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The Computer Boys Take Over: Computers,…

The Computer Boys Take Over: Computers, Programmers, and the Politics of…

by Nathan L. Ensmenger

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"This book provides the most holistic approach to the history of the development of programming and computer systems so far written. By embedding this history in a sociological and political context, Ensmenger has added hugely to our understanding of how the world of computing and its work practices came to be." Martin Campbell-Kelly, Professor of Computer Science, Warwick University. "The Computer Boys Take Over shows how computer programmers struggled for professional legitimacy and organizational recognition from the early days of ENIAC through the $300 billion Y2K crisis. Ensmenger's descriptions of ̀computer science' and ̀software engineering, ' as well as his portraits of Maurice Wilkes, Alan Turing, John Backus, Edsger Dijkstra, Fred Brooks, and other pioneers, give a compelling introduction to the field." Thomas J. Misa, Director of the Charles Babbage Institute, University of Minnesota. "The Computer Boys Take Over rewrites the history of computing by recounting the development of software in terms of labor, gender, and professionalization. Ensmenger meets the long-standing challenge to reform computer history by employing themes of vital interest to the general history of science and technology." Ronald Kline, Bovay Professor in History and Ethics of Engineering, Cornell University. Like all great social and technological developments, the "computer revolution" of the twentieth century didn't just happen. People-not impersonal processes-made it happen. In The Computer Boys Take Over, Nathan Ensmenger describes the emergence of the technical specialists-computer programmers, systems analysts, and data processing managers-who helped transform the electronic digital computer from a scientific curiosity into the most powerful and ubiquitous technology of the modern era. They did so not as inventors from the traditional mold, but as the developers of the "software" (broadly defined to include programs, procedures, and practices) that integrated the novel technology of electronic computing into existing social, political, and technological networks. As mediators between the technical system (the computer) and its social environment (existing structures and practices), these specialists became a focus for opposition to the use of new information technologies. To many of their contemporaries, it seemed the "computer boys" were taking over, not just in the corporate setting, but also in government, politics, and society in general. Ensmenger follows the rise of the computer boys as they struggled to establish a role for themselves within traditional organizational, professional, and academic hierarchies. He describes the tensions that emerged between the craft-centered practices of vocational programmers, the increasingly theoretical agenda of academic computer science, and the desire of corporate managers to control and routinize the process of software development. In doing so, he provides a human perspective on what is too often treated as a purely technological phenomenon. --Book Jacket.… (more)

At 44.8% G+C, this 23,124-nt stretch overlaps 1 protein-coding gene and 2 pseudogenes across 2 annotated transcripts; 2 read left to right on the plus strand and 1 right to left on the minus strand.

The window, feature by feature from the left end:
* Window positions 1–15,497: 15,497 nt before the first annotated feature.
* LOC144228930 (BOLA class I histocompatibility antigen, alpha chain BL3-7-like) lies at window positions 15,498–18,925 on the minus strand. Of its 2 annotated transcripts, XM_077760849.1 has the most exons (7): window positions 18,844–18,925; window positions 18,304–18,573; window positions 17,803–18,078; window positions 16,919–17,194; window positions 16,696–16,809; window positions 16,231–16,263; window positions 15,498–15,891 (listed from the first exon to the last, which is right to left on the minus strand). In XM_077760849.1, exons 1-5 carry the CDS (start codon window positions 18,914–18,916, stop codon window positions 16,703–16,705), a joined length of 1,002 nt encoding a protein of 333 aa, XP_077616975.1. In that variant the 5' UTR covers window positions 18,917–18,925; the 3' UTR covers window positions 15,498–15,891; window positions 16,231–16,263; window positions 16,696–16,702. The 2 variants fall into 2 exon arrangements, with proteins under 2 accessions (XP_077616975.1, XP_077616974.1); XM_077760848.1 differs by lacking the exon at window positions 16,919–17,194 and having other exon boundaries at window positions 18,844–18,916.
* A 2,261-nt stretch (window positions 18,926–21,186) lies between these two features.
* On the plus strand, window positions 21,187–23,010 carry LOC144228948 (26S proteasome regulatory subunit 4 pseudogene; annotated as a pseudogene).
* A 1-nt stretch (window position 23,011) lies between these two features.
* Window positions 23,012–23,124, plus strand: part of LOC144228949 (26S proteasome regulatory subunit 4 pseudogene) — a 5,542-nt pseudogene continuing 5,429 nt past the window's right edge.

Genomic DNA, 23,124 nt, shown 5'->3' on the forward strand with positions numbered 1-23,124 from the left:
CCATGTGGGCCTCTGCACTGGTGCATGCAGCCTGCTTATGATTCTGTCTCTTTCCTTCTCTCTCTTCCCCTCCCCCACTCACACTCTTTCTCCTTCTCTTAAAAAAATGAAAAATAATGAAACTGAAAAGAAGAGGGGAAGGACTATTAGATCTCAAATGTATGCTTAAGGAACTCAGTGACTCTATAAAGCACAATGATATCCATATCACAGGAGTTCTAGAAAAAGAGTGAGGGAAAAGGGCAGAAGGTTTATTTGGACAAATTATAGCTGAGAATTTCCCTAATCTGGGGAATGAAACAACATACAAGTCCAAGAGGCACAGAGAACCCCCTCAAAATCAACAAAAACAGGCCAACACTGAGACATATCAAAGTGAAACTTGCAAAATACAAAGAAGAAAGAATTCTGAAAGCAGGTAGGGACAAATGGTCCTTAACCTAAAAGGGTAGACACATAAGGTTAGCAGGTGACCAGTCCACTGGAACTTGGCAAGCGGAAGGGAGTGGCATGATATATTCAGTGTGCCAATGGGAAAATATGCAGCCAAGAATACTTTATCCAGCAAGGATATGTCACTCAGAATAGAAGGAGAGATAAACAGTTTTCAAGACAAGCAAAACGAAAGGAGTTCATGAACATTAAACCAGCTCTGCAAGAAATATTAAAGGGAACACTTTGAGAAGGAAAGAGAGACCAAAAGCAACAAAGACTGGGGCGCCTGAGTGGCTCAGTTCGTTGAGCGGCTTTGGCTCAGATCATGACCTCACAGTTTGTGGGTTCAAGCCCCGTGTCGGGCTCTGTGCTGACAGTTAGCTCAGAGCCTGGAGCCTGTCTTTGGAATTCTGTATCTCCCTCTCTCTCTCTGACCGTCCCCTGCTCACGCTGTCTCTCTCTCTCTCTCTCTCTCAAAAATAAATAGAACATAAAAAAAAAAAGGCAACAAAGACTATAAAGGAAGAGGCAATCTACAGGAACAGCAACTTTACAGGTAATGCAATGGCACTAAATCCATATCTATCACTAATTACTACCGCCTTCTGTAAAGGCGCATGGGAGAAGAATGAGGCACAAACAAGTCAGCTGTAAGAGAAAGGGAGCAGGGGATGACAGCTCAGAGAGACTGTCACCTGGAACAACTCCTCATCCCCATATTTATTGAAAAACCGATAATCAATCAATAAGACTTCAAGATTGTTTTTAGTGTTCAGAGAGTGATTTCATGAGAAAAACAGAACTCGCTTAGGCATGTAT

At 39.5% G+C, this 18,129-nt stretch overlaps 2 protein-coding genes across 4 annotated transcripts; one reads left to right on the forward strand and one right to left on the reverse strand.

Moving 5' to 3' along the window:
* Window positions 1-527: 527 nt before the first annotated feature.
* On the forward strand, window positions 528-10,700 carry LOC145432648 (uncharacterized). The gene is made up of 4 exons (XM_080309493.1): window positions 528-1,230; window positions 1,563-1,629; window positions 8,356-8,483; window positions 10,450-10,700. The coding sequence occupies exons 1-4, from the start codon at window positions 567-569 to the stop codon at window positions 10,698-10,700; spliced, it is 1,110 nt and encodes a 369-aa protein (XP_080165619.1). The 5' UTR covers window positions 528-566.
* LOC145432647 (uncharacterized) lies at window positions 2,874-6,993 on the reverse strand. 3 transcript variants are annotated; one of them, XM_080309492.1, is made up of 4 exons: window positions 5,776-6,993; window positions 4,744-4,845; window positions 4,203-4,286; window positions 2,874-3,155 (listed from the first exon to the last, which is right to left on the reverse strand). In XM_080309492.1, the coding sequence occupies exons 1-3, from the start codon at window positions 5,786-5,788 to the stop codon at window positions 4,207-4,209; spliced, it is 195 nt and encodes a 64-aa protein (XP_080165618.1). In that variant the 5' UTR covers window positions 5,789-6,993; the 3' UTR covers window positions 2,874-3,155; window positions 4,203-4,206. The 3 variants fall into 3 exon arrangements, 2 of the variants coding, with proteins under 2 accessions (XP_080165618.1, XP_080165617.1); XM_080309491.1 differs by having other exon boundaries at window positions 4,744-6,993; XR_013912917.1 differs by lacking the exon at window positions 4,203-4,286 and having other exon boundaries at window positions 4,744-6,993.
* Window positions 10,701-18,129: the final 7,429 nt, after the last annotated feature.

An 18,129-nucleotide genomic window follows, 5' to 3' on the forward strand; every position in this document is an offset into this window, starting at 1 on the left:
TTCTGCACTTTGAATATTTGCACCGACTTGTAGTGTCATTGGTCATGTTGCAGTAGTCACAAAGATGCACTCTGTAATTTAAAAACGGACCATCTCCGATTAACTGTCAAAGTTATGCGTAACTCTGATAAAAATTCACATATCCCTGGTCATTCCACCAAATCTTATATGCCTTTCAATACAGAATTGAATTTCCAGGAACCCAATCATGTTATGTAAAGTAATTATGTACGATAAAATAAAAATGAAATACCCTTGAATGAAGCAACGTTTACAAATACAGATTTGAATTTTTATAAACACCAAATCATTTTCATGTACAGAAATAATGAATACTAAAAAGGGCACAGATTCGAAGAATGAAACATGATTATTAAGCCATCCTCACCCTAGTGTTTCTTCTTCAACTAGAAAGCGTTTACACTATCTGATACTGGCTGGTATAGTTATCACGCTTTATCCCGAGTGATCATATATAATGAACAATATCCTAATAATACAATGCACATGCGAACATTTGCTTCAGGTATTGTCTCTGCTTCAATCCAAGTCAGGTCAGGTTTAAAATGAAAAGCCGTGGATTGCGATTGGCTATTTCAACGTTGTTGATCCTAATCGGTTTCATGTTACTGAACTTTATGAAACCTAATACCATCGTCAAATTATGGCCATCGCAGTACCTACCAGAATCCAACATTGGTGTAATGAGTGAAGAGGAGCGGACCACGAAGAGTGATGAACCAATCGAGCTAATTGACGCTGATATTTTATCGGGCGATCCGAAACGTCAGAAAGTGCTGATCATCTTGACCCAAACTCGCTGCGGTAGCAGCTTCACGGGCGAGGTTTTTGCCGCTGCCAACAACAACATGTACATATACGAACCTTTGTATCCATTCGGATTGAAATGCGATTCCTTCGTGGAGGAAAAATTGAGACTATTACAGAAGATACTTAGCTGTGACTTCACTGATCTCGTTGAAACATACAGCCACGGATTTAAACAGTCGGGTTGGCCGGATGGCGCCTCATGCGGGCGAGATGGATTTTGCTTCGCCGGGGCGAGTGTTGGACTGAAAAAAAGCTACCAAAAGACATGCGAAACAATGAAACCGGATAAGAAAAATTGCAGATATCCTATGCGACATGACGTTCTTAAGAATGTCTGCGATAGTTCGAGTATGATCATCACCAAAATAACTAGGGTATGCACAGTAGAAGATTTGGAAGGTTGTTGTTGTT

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Covers the transition of computing from its early origins and division between largely male scientists/engineers building the machines and mostly female "coders"/programmers through a process of masculinization and professionalization, as well as the creation of academic "computer science" and its fight for legitimacy as an independent field rather than merely a subset or melange of mathematics, electrical engineering, business, or other existing fields with which it overlaps.

I found the discussion of the divide between industry and academia in defining what computing encompassed, and the different approaches to professionalization of computing careers to be particularly interesting (and somewhat amusing), with industry complaining about the uselessness of computer science graduates and academics distancing themselves from engagement with physical computing machinery in pursuit of scholarly legitimacy. That divide is particularly interesting given my position as a systems adminstrator at a college with a very strong computer science program that is still working out the balance between preparing graduates for industry and academia. ( )
  cmc | Apr 10, 2016 |
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